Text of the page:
Each month Fannie Mae and the MBA forecast interest rates, existing and new-home sales and residential lending. Freddie Mac forecasts these also, but only on a quarterly basis. The following includes only the expectations of the monthly releases from Fannie Mae and the MBA as of July 2020. Given the economic environment, the Fannie-MBA outlook for housing and mortgage lending is rather up-beat despite the Q1-Q2 recession and ongoing drag on the economy as many businesses remain throttled down due to Coronavirus.
Mortgage rates hit an all-time record low last week, with the 30-year fixed rate at 2.98 percent as measured by Freddie Mac’s weekly Primary Mortgage Market Survey. Fannie Mae remains more optimistic for a low interest rate environment going forward in 2021 compared to the MBA. Fannie Mae forecasts 30-year rates dipping to 2.8 percent average in 2021 contrasted to the MBA’s expectation for rates to edge up 3.5 percent.
Existing Home Sales & Median Prices
The MBA remains more optimistic coming in with an estimated 3.8 percent year-over-year drop in existing home sales in 2020 vs Fannie Mae’s 7.5 percent decline. That divergent view continues into 2021, though on the upside with Fannie Mae expecting a 4.0 percent year-over-year increase and MBA almost double at 7.6 percent gain. The 5.0 percent median price gain expectation for 2020 improved from the June forecast of 3.7 percent.
New Home Sales
New home sales in 2020 average to a no-change expectation, with Fannie coming in at roughly 2 percent down from 2019 and MBA up 2 percent. Fannie Mae sees 2021 still down 1.6 percent, but the MBA is contrarian with a 5.2 percent gain. The median new-home price is expected to rise 3.7 percent in 2020 and 3.4 percent in 2021.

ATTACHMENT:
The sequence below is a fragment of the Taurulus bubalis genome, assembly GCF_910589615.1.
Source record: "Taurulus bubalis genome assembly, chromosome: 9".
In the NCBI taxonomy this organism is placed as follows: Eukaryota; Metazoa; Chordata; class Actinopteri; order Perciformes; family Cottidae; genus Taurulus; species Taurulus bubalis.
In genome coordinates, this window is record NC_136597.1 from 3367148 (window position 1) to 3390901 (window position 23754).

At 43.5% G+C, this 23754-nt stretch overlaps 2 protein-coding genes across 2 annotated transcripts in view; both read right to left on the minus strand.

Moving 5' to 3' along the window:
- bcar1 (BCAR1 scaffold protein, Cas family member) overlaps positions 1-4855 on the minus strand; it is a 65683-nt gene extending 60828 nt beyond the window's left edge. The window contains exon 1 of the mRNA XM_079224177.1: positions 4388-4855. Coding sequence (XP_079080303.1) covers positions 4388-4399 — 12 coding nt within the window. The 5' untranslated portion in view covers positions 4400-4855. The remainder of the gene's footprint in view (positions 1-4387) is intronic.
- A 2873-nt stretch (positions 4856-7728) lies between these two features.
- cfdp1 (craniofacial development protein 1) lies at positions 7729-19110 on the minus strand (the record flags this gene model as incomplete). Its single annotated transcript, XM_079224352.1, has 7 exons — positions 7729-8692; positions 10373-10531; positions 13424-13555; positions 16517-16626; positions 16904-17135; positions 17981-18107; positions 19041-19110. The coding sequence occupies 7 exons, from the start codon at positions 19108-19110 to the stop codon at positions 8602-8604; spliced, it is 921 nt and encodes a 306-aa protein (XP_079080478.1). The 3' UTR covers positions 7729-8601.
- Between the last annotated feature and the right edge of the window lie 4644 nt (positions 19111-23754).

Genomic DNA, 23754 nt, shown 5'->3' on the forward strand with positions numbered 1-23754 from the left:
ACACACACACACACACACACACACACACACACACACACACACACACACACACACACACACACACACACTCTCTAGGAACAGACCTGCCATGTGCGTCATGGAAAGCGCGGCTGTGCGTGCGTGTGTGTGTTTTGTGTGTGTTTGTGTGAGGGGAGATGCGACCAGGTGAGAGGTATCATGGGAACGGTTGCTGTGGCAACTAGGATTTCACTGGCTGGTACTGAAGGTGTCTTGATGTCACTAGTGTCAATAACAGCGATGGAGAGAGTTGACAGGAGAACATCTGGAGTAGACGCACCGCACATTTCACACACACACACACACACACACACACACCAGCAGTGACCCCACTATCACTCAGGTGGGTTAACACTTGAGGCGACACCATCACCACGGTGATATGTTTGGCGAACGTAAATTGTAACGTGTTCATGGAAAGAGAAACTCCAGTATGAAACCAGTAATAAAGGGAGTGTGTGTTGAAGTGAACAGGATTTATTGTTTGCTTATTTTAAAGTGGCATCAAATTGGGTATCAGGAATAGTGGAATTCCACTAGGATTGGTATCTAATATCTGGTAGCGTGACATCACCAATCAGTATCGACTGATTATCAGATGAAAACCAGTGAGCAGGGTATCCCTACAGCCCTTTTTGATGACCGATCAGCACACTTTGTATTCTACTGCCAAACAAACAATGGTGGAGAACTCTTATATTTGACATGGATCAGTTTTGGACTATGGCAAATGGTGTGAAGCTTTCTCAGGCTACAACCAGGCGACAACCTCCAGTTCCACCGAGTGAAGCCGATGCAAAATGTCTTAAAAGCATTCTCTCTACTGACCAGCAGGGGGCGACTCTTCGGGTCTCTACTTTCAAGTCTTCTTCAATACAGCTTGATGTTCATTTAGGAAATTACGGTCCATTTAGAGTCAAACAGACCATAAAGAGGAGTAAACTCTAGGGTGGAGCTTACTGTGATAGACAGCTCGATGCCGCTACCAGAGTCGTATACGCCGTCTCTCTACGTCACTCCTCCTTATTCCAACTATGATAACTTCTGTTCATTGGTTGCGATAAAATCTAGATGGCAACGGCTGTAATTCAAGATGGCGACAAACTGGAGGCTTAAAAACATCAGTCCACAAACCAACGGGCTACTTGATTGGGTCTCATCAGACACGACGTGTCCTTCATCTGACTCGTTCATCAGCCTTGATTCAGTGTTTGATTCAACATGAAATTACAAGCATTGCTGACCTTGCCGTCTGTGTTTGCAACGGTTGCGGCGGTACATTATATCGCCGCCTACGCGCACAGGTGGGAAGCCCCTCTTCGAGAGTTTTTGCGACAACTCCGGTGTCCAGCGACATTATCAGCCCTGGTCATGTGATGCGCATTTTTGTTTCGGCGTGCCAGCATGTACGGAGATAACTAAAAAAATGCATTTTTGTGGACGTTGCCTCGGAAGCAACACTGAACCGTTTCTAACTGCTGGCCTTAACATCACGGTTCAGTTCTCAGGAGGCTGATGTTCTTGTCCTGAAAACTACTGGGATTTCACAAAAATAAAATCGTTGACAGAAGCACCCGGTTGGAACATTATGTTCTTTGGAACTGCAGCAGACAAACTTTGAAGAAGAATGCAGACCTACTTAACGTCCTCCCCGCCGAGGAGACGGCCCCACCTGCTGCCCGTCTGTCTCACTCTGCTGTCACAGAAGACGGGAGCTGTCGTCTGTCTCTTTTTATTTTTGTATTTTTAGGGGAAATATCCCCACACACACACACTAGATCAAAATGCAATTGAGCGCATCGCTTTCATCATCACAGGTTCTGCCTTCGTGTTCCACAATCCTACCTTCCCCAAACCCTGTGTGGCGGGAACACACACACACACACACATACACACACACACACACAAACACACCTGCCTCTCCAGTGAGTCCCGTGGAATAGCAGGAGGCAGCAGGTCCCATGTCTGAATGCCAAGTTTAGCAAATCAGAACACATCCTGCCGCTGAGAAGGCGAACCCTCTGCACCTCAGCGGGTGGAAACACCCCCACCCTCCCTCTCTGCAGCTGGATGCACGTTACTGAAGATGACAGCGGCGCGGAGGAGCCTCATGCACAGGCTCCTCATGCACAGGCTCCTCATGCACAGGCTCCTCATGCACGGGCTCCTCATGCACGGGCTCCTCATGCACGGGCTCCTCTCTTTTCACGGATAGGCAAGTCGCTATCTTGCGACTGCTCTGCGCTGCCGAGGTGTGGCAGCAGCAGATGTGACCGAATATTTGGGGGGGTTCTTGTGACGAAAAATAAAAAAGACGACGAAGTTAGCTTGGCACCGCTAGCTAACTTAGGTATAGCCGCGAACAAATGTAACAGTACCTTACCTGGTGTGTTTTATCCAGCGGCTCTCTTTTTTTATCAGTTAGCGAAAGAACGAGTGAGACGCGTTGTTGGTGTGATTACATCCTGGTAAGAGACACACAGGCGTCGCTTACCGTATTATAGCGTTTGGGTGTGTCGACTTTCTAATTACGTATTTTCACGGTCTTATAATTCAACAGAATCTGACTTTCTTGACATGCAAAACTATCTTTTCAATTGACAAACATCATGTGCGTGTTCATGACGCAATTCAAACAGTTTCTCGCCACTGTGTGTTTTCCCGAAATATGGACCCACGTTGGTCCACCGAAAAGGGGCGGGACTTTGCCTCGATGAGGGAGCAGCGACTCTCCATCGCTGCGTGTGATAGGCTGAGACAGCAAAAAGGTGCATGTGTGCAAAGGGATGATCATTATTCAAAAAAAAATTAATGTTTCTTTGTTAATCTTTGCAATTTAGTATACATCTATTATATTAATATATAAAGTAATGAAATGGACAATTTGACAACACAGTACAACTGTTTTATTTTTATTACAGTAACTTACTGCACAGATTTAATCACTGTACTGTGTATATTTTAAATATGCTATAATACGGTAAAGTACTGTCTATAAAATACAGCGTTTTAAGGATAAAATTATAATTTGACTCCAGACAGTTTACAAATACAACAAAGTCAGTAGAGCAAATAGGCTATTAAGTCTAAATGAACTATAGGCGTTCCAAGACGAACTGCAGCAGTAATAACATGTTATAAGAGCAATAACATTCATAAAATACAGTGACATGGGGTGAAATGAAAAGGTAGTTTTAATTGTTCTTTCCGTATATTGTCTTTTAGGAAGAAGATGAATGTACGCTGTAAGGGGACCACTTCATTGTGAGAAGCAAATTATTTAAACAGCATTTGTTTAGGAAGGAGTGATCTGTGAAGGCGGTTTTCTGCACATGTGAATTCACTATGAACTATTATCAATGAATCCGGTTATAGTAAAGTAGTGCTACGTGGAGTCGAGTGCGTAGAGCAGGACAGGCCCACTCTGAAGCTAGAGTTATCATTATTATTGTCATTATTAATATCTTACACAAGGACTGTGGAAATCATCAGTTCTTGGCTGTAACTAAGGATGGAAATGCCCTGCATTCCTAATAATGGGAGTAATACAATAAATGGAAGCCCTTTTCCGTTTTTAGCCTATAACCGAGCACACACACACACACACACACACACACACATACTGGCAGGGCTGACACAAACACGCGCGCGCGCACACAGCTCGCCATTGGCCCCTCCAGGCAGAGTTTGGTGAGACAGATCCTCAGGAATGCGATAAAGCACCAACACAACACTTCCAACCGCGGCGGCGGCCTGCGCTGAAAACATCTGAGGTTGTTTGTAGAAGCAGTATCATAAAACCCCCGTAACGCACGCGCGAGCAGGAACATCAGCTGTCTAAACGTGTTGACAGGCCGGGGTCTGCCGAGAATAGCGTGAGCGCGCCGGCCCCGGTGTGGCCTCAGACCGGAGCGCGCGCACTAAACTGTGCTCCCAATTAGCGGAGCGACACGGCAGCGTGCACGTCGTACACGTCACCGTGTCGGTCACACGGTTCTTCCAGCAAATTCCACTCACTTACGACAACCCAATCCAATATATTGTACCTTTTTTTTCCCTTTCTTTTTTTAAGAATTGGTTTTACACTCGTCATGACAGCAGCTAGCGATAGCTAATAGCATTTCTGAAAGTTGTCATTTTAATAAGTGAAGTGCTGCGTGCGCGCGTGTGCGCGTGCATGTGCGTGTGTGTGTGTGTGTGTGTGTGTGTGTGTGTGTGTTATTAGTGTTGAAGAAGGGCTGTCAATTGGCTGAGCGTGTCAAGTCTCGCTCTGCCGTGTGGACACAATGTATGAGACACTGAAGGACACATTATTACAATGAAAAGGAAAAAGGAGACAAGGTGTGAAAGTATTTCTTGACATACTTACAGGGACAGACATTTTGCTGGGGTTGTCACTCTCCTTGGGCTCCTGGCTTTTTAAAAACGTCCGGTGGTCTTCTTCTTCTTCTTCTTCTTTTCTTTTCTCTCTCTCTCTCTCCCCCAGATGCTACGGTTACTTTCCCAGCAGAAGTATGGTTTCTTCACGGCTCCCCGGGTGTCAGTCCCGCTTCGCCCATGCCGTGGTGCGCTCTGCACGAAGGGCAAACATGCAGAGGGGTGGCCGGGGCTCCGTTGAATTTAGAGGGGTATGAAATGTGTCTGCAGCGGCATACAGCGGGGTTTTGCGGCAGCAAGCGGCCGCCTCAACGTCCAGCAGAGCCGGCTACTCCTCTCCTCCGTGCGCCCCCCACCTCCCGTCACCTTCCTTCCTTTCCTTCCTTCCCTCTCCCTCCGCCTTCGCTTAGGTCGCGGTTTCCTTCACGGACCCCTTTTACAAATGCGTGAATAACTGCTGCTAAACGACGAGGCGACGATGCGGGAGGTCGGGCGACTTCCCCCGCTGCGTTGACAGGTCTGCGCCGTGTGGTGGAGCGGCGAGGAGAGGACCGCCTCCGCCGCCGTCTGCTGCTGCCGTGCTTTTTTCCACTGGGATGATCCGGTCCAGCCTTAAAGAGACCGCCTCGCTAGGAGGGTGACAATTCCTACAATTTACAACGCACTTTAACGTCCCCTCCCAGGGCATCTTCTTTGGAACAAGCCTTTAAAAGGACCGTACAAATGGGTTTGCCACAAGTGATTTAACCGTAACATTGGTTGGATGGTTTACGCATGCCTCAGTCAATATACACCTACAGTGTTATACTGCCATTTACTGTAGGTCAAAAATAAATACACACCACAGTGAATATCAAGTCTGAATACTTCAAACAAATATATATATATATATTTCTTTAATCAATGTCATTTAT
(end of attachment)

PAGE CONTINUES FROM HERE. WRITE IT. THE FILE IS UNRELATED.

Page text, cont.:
The story in lending is the spike in refinance volume in 2020 driven by lower rates. The consensus is for refinance lending volume to be up 77.5 percent in 2020 but down 47.7 percent in 2021. The 2020 surge in refi will see a 33.0 percent gain in 2020 total residential lending (purchase + refi) but then slide back to the same volume seen in 2019 resulting in a 25.1 percent decline from 2020. From a business perspective, lenders will benefit from the refinancing surge in 2020, with 2021 looking like a copy of 2019.
All of this depends on jobs. The wildcard is the potential for shutdowns across the country that would drive up job losses. Uncertain is the impact of looming cuts in employment by firms temporarily able to maintain payrolls using the Payroll Protection Program, and whether or not Congress will extend these lifelines, and if so at what levels. Known are the pending cuts in the airline industry. Unknown are the potential 10s of thousands of small businesses that may shutter their doors if a recovery does not come back.
Jobs are everything.